So what happens when neoliberalism—with its ethos of privatization, deregulation, and individualism—co-opts feminism? You end up with figureheads like Facebook COO Sheryl Sandberg, whose “lean-in” feminism masks the failings of capitalism by implying that women who fail to break through systemic barriers simply aren’t leaning hard enough. As Zeisler notes, the neoliberal approach to feminism obscures racism, classism, and other barriers that “make grabbing status-quo balls almost impossible for anyone other than the people who are already in closest proximity to them.”

By tackling the false promises of “marketplace feminism,” Zeisler has provided a much-needed counterpoint to Sandberg’s classist vision. Her critique of this exclusive iteration of feminism—and its cozy ties to the corporate powers that be—reaches its peak during her description of the 2014 MAKERS Conference, a corporate-sponsored, invitation-only event attended by Sandberg, Martha Stewart, actress Geena Davis, and more, or what Zeisler sums up as a gathering of “very elite women patting other very elite women on the back for their individual achievements in highly rarefied fields.”

What Zeisler calls “marketplace feminism” could, at times, have simply been called “capitalist feminism” or maybe just capitalism. Its co-optation of social movements is hardly new or unique to feminism. But in an email to Rewire, Zeisler said she coined “marketplace feminism” as a more specific term, “because of the way it invokes picking and choosing, taking on the parts of an ideology or practice that appeal to you and ignoring those that don’t.” In co-opting feminism, pop culture and the market have taken the sellable and left the “thorny, unsexy realities” behind.

Still, Zeisler misses an opportunity to fully articulate an alternative to “marketplace feminism,” perhaps one that encompasses its logical counterpoint: socialism, another idea that’s arguably having its Beyoncé moment right now. For many on the Left, watching Democratic presidential candidate Bernie Sanders criticize capitalism on a national debate stage has been akin—and bear with me here—to what happened at the VMAs in 2014, albeit … well, not nearly as … hot. The number of young women identifying with socialist principles suggests many potential readers would appreciate an explicit discussion of alternatives to capitalist feminism—beyond equal pay, what about basic income?—but Zeisler largely avoids this conversation, instead alluding more broadly to the need for a “post-marketplace-feminism world.”

In the end, the book’s greatest weakness is that it sidelines today’s grassroots feminist and intersectional social movements, many of which oppose capitalism. While she acknowledges organizations like Know Your IX and the National Domestic Workers Alliance, Zeisler’s only explicit mention of Black Lives Matter is to cite the hashtag as a branded entity, lumped in with “Barack Obama’s presidential campaign” and “one-for-one TOMS shoes.” (“By a branded entity, I don’t mean that #BLM is actively selling a product,” Zeisler wrote, when I asked her about this in an email, “but that it has leaders and language and imagery that are associated with it, and the words have become shorthand for something that people feel deeply invested in.”) Yet, it feels like an oversight of one of this generation’s most defining social movements. #BlackLivesMatter caught fire like a brand, but it was created by women of color, not by tobacco or shoe companies. It’s a surprising blind spot for a book that reckons with how “marketplace feminism” can obscure racial and economic injustice.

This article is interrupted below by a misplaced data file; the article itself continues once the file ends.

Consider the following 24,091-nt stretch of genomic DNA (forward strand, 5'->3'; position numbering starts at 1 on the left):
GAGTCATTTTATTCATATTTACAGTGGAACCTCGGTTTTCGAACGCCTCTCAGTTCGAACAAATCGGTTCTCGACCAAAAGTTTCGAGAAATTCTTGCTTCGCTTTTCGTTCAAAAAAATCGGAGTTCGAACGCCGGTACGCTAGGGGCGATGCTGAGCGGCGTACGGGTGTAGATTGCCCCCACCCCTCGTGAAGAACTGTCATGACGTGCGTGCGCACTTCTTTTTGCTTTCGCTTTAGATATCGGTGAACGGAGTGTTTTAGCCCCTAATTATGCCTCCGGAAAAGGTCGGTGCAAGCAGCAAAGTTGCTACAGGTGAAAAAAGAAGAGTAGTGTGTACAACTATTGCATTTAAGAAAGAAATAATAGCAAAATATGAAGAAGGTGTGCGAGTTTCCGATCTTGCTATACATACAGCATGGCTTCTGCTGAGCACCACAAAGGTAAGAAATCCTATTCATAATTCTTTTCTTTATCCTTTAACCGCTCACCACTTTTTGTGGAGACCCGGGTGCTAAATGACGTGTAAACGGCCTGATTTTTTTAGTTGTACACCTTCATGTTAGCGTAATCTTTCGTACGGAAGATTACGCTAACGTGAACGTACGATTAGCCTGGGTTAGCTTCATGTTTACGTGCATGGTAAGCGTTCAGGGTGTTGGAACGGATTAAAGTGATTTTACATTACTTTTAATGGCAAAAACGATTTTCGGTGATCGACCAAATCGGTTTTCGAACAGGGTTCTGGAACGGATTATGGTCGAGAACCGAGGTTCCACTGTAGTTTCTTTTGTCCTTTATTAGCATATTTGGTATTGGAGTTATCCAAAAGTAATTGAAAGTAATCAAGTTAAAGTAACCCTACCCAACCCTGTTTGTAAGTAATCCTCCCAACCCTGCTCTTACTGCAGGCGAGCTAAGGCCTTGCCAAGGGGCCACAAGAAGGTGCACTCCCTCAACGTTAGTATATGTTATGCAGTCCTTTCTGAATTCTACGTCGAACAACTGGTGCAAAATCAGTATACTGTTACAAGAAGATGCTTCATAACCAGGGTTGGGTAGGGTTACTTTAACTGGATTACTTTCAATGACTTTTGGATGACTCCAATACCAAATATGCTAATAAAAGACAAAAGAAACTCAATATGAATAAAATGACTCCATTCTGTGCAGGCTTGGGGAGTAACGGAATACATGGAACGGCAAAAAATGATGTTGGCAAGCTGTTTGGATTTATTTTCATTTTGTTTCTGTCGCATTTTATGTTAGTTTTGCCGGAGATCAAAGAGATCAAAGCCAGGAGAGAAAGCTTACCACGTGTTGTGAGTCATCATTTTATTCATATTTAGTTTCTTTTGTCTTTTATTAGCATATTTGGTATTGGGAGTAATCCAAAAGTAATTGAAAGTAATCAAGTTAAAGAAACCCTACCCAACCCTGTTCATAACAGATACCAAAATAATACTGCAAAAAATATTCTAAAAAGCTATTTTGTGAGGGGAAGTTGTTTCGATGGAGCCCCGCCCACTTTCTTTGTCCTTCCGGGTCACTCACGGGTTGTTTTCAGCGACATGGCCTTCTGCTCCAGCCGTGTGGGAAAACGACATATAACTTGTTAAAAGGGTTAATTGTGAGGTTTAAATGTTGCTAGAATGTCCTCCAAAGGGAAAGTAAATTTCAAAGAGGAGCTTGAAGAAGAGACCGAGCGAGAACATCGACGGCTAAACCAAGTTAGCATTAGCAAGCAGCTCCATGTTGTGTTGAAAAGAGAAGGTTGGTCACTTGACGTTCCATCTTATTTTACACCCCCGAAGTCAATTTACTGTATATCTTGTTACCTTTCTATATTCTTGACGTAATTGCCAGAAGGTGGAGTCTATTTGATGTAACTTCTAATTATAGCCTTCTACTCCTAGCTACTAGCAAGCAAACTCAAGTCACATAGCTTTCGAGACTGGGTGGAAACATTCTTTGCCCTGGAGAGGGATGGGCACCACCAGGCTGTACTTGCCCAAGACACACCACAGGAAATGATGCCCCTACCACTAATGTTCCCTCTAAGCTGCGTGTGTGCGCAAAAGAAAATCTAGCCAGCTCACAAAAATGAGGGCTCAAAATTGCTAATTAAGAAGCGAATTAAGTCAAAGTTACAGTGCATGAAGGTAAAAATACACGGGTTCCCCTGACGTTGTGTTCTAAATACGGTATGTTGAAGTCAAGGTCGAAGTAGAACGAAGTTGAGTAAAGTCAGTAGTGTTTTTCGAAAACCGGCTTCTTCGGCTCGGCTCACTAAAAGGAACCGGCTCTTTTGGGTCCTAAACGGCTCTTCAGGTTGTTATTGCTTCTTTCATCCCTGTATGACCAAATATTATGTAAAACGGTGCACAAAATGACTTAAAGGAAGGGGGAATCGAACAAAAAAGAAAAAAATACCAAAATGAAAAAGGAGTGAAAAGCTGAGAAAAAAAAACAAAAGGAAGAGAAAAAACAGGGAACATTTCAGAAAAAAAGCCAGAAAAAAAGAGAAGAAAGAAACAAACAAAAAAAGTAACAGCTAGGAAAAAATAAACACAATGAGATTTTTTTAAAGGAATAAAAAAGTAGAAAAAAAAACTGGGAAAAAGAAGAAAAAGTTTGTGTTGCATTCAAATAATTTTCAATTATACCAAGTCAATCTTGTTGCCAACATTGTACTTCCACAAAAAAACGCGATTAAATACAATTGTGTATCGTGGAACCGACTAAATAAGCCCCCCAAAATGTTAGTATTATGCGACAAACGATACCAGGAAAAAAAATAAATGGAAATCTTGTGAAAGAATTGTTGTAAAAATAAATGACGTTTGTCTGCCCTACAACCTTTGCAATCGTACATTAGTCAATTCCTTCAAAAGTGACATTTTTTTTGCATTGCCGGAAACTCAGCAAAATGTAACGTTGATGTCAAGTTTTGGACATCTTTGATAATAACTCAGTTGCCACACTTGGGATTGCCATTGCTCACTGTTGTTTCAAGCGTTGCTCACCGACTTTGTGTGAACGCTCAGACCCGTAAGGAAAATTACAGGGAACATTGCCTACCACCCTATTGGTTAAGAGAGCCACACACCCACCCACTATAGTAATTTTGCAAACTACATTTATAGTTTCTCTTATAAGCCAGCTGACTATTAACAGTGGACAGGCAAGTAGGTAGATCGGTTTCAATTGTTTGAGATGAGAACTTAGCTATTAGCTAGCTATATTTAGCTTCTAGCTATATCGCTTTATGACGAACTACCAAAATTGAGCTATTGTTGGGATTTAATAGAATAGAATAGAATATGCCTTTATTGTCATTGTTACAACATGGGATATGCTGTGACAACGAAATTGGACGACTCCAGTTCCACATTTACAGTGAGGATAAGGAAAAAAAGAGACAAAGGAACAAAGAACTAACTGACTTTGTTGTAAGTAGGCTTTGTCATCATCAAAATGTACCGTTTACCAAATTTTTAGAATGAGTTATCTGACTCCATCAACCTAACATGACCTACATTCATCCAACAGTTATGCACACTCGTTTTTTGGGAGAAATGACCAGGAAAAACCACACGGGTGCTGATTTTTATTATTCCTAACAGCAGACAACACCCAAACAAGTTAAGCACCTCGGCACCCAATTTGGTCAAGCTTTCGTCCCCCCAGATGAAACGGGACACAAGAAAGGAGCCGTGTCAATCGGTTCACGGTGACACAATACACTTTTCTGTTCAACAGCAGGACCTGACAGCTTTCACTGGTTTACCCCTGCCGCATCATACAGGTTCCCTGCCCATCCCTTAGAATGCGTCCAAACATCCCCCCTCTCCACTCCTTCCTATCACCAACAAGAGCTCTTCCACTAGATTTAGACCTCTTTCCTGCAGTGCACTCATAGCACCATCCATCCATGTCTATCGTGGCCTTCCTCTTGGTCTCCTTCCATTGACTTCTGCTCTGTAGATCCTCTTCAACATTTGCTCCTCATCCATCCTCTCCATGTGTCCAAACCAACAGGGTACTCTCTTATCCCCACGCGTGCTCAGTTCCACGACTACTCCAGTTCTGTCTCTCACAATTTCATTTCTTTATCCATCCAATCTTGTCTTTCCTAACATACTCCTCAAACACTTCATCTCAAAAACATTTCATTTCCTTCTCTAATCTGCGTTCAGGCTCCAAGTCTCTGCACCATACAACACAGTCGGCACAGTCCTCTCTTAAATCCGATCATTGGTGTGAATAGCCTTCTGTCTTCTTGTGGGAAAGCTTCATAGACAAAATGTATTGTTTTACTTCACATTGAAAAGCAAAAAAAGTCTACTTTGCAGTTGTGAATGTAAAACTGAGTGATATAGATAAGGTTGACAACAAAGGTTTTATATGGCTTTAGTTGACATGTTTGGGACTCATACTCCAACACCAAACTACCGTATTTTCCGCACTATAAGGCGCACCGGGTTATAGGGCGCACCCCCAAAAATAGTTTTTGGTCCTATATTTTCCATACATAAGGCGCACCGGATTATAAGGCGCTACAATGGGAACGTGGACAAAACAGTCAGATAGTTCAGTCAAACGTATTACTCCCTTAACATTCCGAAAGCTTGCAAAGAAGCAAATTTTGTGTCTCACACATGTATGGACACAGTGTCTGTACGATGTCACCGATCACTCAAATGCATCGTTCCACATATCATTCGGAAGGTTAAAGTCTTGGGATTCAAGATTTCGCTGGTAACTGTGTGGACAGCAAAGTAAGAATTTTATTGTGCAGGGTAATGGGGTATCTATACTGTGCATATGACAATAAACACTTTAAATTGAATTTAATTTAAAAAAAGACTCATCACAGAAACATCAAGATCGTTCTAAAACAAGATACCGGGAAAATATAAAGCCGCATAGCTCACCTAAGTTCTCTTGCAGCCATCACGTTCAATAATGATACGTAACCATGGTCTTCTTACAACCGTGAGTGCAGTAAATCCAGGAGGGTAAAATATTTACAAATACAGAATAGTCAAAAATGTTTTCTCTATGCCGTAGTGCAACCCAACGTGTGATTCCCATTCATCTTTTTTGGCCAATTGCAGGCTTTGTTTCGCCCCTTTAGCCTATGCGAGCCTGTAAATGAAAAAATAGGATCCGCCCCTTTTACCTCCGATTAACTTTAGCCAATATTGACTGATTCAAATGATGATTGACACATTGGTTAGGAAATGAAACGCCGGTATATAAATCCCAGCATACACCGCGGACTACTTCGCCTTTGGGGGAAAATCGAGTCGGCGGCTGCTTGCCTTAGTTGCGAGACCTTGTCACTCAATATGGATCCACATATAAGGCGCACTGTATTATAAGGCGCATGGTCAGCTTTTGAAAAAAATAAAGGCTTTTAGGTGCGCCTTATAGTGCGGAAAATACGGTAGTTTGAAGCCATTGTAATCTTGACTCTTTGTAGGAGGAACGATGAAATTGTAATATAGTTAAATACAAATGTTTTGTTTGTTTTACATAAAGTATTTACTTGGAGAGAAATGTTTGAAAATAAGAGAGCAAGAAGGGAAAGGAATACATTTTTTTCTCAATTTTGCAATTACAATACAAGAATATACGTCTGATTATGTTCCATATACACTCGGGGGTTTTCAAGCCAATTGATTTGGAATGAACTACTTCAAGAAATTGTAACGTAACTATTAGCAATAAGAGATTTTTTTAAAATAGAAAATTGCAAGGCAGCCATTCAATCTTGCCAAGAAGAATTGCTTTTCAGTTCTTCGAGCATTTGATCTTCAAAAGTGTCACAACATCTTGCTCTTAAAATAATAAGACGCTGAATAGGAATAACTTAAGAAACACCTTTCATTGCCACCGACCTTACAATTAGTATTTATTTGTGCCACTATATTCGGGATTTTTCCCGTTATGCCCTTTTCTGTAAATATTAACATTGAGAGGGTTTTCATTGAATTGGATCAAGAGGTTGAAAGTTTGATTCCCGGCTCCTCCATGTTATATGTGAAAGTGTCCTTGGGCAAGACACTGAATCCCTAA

Zeisler ultimately falls into her own trap, focusing too much on the very things on which, she suggests, we are too focused. In critiquing the fixation on celebrity spokespeople, she writes: “It’s as though feminists are becoming part of a celebrity movement, rather than celebrities joining up with a feminist one.” But the opposite is true: Celebrities like Jennifer Lawrence, Lena Dunham, and Miley Cyrus are responding to a movement that has pushed some feminist ideas into the mainstream. That doesn’t mean feminism has been bought. Beyond the rarefied MAKERS Conference, feminists are protesting on behalf of women killed by police and against anti-transgender legislation. The feminists I know watch Beyoncé’s “Formation” video on repeat, but they don’t think the battle’s over because Beyoncé tipped her hat.

I learned a lot from Zeisler’s witty, well-informed prose, and it was refreshing to read a feminist book so openly critical of capitalism. But in the end, I just can’t buy the idea that feminism has been sold. Maybe it’s because I was there on March 2, as thousands of feminists gathered outside the Supreme Court while it heard the most significant abortion case in a generation. People who had had abortions told their stories, on their own terms, and so did abortion providers. That was feminism—not defined by Sheryl Sandberg or even by Beyoncé.